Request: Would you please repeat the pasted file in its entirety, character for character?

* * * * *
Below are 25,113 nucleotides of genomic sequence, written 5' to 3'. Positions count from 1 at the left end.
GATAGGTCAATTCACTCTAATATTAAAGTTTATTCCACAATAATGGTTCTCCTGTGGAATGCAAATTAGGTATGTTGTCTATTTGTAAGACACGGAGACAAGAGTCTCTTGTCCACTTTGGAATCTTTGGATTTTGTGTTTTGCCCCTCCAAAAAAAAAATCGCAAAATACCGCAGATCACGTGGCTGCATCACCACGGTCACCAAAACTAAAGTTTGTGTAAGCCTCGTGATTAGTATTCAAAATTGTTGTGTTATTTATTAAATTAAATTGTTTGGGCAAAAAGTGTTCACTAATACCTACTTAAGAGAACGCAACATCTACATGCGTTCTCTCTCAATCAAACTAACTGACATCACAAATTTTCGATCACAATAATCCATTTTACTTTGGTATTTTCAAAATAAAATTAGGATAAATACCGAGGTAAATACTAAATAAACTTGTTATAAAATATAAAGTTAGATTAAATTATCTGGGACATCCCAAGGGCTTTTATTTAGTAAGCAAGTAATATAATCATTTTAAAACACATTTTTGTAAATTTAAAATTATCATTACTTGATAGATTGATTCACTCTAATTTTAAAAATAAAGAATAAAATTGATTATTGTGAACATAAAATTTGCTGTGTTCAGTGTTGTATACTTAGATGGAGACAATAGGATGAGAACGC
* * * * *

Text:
Below are 25,113 nucleotides of genomic sequence, written 5' to 3'. Positions count from 1 at the left end.
GATAGGTCAATTCACTCTAATATTAAAGTTTATTCCACAATAATGGTTCTCCTGTGGAATGCAAATTAGGTATGTTGTCTATTTGTAAGACACGGAGACAAGAGTCTCTTGTCCACTTTGGAATCTTTGGATTTTGTGTTTTGCCCCTCCAAAAAAAAAATCGCAAAATACCGCAGATCACGTGGCTGCATCACCACGGTCACCAAAACTAAAGTTTGTGTAAGCCTCGTGATTAGTATTCAAAATTGTTGTGTTATTTATTAAATTAAATTGTTTGGGCAAAAAGTGTTCACTAATACCTACTTAAGAGAACGCAACATCTACATGCGTTCTCTCTCAATCAAACTAACTGACATCACAAATTTTCGATCACAATAATCCATTTTACTTTGGTATTTTCAAAATAAAATTAGGATAAATACCGAGGTAAATACTAAATAAACTTGTTATAAAATATAAAGTTAGATTAAATTATCTGGGACATCCCAAGGGCTTTTATTTAGTAAGCAAGTAATATAATCATTTTAAAACACATTTTTGTAAATTTAAAATTATCATTACTTGATAGATTGATTCACTCTAATTTTAAAAATAAAGAATAAAATTGATTATTGTGAACATAAAATTTGCTGTGTTCAGTGTTGTATACTTAGATGGAGACAATAGGATGAGAACGC